Canada doesn’t need a hydrogen policy crafted by the oil and gas industry in Alberta, despite the fact the Kenney government is intent on pushing it. Instead, the federal government would be wiser to focus on Eastern Canada, which has the potential to be a major player in the production of zero-emission green hydrogen produced from carbon-free renewable energy.

In many respects, hydrogen is the perfect fuel. It burns with absolutely no emissions of carbon, producing only water. The gas has been used as a feedstock in the petrochemical industries for decades, but as energy-intensive industries move towards decarbonization, it is now being touted as the fuel of the future. It’s an essential element of the roadmap that brings the world to net-zero emissions by 2050.

The International Energy Agency foresees the demand for hydrogen growing almost sixfold from today’s level of about 90 million tonnes (Mt) a year, rising to 10 percent of total final energy consumption by 2050. Bloomberg is even more enthusiastic: estimating that hydrogen could provide almost a quarter of global energy demand by 2050, with production rising to almost 700 Mt a year.*

Newfoundland and Labrador could become a major hydrogen producer

Time for Canada to commit to nuclear power

Canada is well-placed to be in the vanguard of countries that will produce a large part of the future global supply of hydrogen. Alberta is lobbying hard for the federal government to support the province’s “action plan” to produce what it calls “clean hydrogen.” The province has drafted a hydrogen roadmap that “integrates hydrogen with the province’s existing energy system and propels Alberta into the global hydrogen economy.”

For the oil companies operating in Alberta, the production of hydrogen from natural gas is seen as a game-changer. “If we turn our natural gas into hydrogen, then it is now part of the long-term future for energy,” says Jackie Forrest, executive director of the ARC Energy Research Institute in Calgary. She adds: “There is no need to decline our production because we have found a new product that has growing demand.”

But there’s a catch. The hydrogen produced in Alberta is far from clean. It is produced from natural gas by a process called steam methane reforming (SMR), a chemical reaction that produces more than five times as much carbon dioxide as hydrogen.

Factor in the inevitable leaks of methane from the extraction and processing of the natural gas feedstock (around 3.5 per cent for Alberta), and the concept of producing clean hydrogen from natural gas looks increasingly doubtful.

Globally, the emissions of carbon dioxide from the production of hydrogen using the SMR process amounted to an astonishing 900 Mt in 2020 – more than the combined emissions of Indonesia and the United Kingdom.

If the carbon dioxide produced by the SMR process could be captured and permanently sequestered, then the carbon emissions from the production of hydrogen via the SMR process can be significantly reduced. Unsurprisingly, Alberta is betting big on this carbon-capture technology.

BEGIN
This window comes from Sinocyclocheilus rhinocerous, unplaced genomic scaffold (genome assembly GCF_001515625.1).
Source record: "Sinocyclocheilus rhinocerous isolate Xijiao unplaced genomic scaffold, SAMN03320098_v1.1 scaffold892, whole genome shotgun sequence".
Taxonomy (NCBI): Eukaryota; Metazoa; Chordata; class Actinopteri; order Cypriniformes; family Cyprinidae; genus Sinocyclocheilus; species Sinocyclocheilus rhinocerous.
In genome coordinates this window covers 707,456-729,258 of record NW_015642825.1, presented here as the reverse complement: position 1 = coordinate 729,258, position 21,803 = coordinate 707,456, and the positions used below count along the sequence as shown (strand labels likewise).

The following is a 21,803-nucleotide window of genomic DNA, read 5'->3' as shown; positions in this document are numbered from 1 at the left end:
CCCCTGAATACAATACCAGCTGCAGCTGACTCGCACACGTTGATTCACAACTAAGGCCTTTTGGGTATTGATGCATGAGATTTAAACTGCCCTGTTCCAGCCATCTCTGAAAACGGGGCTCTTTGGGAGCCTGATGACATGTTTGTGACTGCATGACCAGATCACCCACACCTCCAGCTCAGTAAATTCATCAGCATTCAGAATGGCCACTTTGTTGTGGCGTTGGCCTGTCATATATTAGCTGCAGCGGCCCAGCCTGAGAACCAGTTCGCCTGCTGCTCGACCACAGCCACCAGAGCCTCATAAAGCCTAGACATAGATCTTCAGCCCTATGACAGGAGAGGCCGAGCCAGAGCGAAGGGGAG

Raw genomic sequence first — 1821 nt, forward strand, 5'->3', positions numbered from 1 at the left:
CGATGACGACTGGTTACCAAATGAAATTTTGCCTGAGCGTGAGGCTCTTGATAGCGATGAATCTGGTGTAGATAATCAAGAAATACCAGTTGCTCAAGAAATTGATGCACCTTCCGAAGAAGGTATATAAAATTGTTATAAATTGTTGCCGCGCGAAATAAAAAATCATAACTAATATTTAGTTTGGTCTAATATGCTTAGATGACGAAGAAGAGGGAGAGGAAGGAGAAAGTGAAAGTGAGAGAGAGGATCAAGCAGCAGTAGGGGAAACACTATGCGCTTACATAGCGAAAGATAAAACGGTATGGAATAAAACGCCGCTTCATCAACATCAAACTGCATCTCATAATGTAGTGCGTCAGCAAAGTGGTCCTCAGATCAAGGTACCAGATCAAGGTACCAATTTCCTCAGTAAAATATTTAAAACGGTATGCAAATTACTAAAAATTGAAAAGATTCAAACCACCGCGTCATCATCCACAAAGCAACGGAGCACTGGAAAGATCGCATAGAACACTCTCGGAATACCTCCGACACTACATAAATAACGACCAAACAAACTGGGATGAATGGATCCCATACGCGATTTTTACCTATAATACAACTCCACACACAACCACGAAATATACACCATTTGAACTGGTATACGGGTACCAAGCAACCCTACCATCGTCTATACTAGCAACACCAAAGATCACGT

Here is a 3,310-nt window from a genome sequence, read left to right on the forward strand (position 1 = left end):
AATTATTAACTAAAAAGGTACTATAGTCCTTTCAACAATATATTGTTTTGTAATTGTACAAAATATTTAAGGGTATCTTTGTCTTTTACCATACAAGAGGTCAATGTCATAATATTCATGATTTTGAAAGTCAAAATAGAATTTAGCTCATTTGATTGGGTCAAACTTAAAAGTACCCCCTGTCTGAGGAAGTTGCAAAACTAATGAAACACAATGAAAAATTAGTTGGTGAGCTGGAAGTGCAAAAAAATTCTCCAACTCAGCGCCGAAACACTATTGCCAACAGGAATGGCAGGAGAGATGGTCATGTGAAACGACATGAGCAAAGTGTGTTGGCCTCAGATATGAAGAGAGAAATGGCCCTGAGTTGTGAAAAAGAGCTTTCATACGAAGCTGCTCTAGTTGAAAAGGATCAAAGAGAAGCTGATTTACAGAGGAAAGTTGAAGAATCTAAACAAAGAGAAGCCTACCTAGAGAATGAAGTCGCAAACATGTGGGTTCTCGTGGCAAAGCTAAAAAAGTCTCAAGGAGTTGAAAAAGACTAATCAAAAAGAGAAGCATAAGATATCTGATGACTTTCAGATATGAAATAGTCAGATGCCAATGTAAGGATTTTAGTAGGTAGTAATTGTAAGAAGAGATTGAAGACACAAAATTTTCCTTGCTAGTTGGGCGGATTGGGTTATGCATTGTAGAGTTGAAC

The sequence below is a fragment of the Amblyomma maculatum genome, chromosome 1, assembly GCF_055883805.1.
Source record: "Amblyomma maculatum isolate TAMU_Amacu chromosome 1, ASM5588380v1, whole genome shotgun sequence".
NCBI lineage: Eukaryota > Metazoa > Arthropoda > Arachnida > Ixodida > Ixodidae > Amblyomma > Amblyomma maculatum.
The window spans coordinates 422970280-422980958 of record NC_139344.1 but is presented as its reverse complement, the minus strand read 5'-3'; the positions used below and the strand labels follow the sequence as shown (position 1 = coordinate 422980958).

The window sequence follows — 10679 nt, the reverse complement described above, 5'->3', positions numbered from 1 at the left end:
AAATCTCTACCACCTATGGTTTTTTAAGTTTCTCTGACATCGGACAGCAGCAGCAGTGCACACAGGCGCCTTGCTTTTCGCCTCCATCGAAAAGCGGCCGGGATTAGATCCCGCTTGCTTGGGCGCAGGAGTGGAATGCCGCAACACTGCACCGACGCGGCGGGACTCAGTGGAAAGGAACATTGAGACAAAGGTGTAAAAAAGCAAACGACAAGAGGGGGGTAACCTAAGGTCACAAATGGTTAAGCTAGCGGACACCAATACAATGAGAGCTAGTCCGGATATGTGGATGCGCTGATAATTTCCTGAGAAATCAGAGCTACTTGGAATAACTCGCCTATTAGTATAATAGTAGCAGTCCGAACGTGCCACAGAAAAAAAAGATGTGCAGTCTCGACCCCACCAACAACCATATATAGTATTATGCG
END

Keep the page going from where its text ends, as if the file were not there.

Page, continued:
Last year, Air Products Canada announced it is moving ahead with a $1.3 billion carbon capture and hydrogen production complex in Edmonton. The facility will aim to capture 95 per cent of carbon from the natural gas used in the production of hydrogen .

But recent results from operations in the field are unconvincing. The Quest hydrogen production and carbon-capture operation, managed by Shell at the Scotford upgrader in Edmonton, claims that it has successfully captured and stored five million tons of carbon over a five-year period.

But what Shell failed to mention is that during the same period, unregulated emissions of carbon were even larger – amounting to more than seven million tonnes of greenhouse gases. Furthermore, U.S. academics Robert Howarth and Mark Jacobson calculated in 2021 that when all fugitive emissions of methane are accounted for in a life-cycle analysis, so-called “blue hydrogen” – the hydrogen produced via the SMR process with carbon capture and storage – emits more greenhouse gases than burning natural gas without any mitigation.

This is because the carbon capture and downstream sequestration processes are inherently energy intensive. Howarth and Jacobson state: “Perhaps surprisingly, the greenhouse gas footprint of blue hydrogen is more than 20 per cent greater than burning natural gas or coal for heat.”

If Alberta becomes a global leader in the production of blue hydrogen, the province’s emissions – already the highest in Canada – will continue to increase. Alberta’s hydrogen roadmap foresees the province supplying an export market of 10 million tonnes of its clean hydrogen” a year by 2050. The emissions of greenhouse gases associated with SMR hydrogen production and carbon capture and sequestration are estimated to be between four and six tonnes of equivalent carbon dioxide for each tonne of hydrogen production.

The inner workings of government
Keep track of who’s doing what to get federal policy made. In The Functionary.
The Functionary
Our newsletter about the public service. Nominated for a Digital Publishing Award.

So, based on this export scenario, there could be an additional 40 to 60 million tonnes of GHG emissions a year. This is not a scenario that the federal government should be supporting.